This is what was given to Jacob, in his struggle to turn from the past to the future. This is what is given to each of us, as we struggle to turn from what was, to what could be – to what shall be – with Christ. God wrestles with us, not to diminish us, nor to cause us to suffer, but to join with us in our own struggles, eventually leading us to his desired alignment of our lives. It is our place to remain in the struggle, confident that God’s will help us become ever more what he desires us to be – loved and loving children of God.
7-6-14 - A Final Word from the District Superintendent
Scripture: Colossians 1:1-14
Theme: The DS has some insights on the new pastor appointed under his watch – and there are concerns! But not if we remember what God has said to us consistently, constantly, as reflected in today’s scripture – we share in the inheritance of the saints in the light; we are given the opportunities to grow in the knowledge of God; and God is with us every step of the way.
Recently, I made a request of our Bishop Elaine Stanovsky – that she would grant an extension to the position of Western Mountains District Superintendent until 10:30am, July 6th, 2014. She graciously extended that privilege, and so I stand here before you as the Western Mountains District Superintendent for the next 25 minutes. I felt this was an important request to make, for as District Superintendent overseeing the new appointment to this church, the First United Methodist Church of Missoula, Montana, I needed to raise up to your awareness some things about your newly appointed pastor. I am uniquely qualified to make commentary, I believe, for I know this new pastor fairly well – we talk on a regular basis, and have done so for over 40 years. Let me put it to you directly – there are some things you really ought to know about him.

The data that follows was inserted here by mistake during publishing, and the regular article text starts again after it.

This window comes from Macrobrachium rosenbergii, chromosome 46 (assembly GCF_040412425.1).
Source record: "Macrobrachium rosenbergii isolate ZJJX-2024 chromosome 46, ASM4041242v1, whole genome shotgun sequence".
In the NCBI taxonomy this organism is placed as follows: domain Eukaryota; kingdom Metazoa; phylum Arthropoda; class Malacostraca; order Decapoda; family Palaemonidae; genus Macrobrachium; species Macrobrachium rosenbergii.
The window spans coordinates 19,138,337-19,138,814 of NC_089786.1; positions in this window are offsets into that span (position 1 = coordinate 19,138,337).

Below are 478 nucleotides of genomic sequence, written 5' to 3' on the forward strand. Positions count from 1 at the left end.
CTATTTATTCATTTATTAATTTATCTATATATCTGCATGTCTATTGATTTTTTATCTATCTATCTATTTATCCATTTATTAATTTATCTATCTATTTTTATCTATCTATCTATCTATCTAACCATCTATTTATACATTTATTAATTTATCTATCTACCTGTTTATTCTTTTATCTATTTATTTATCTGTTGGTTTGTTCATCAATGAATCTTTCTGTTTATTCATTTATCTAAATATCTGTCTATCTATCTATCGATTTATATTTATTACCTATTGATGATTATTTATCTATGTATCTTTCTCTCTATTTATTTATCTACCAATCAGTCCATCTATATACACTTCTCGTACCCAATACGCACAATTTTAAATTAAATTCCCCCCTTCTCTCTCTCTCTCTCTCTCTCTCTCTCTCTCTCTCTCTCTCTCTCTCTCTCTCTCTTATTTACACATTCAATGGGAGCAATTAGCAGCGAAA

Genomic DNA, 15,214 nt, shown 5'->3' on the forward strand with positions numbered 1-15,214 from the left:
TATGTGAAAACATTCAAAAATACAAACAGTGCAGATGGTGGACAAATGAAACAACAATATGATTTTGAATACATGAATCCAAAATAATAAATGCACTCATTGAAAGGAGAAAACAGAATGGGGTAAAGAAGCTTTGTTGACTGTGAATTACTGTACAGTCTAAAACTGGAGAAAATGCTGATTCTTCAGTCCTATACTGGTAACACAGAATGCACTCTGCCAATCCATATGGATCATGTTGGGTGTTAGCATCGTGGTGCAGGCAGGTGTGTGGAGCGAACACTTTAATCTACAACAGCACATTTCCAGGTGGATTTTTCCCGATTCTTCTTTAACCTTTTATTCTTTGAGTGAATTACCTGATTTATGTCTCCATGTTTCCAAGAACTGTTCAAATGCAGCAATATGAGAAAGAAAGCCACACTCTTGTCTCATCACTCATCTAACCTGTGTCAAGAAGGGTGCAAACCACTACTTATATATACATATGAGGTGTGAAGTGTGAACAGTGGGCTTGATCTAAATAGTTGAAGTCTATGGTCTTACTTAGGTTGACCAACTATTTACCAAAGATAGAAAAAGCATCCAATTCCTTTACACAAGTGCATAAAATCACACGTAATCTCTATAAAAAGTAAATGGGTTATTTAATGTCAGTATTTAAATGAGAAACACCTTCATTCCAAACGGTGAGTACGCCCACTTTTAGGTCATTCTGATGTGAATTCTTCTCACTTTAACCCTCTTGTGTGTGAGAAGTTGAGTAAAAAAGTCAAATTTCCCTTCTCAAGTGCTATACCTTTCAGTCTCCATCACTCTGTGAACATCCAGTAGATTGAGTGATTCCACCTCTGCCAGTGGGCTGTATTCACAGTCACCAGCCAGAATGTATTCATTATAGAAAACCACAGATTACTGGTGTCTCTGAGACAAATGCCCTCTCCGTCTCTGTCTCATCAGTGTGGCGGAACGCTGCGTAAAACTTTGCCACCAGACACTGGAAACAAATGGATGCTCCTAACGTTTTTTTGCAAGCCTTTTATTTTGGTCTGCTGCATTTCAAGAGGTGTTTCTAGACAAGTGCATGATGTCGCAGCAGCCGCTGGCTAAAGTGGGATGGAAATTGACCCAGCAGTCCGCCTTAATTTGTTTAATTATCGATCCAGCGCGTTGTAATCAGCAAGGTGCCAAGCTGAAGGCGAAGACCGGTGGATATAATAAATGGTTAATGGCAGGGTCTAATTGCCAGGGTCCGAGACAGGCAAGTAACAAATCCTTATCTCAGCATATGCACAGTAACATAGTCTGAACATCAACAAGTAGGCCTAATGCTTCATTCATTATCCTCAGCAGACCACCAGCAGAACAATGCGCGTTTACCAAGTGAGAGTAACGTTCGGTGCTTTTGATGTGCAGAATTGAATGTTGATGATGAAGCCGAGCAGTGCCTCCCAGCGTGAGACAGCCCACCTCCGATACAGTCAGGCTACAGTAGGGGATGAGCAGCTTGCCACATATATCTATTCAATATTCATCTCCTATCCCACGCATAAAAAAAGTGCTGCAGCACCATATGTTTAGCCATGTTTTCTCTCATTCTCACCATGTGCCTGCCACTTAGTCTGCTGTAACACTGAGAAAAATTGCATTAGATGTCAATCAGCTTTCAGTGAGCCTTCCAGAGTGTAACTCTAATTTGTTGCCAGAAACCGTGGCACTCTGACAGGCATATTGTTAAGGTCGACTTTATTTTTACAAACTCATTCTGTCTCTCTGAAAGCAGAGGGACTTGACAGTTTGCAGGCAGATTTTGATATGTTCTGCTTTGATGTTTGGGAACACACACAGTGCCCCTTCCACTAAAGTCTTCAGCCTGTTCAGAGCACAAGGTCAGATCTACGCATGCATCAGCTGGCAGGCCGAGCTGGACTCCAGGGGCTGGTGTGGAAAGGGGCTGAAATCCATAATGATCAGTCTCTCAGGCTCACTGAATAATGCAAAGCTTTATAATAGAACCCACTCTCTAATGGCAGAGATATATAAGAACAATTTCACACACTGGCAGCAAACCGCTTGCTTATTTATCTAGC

First and foremost, let’s start with the most worrisome – for one, he is………….a motorcyclist. (picture) He’d like to think is a Harley-Davidson type, leather chaps and bandana sort of biker, but, in reality, he rides because of the gas mileage and low cost of the machines, which are held together by duct tape and bailing wire. But still, this is something you ought to know.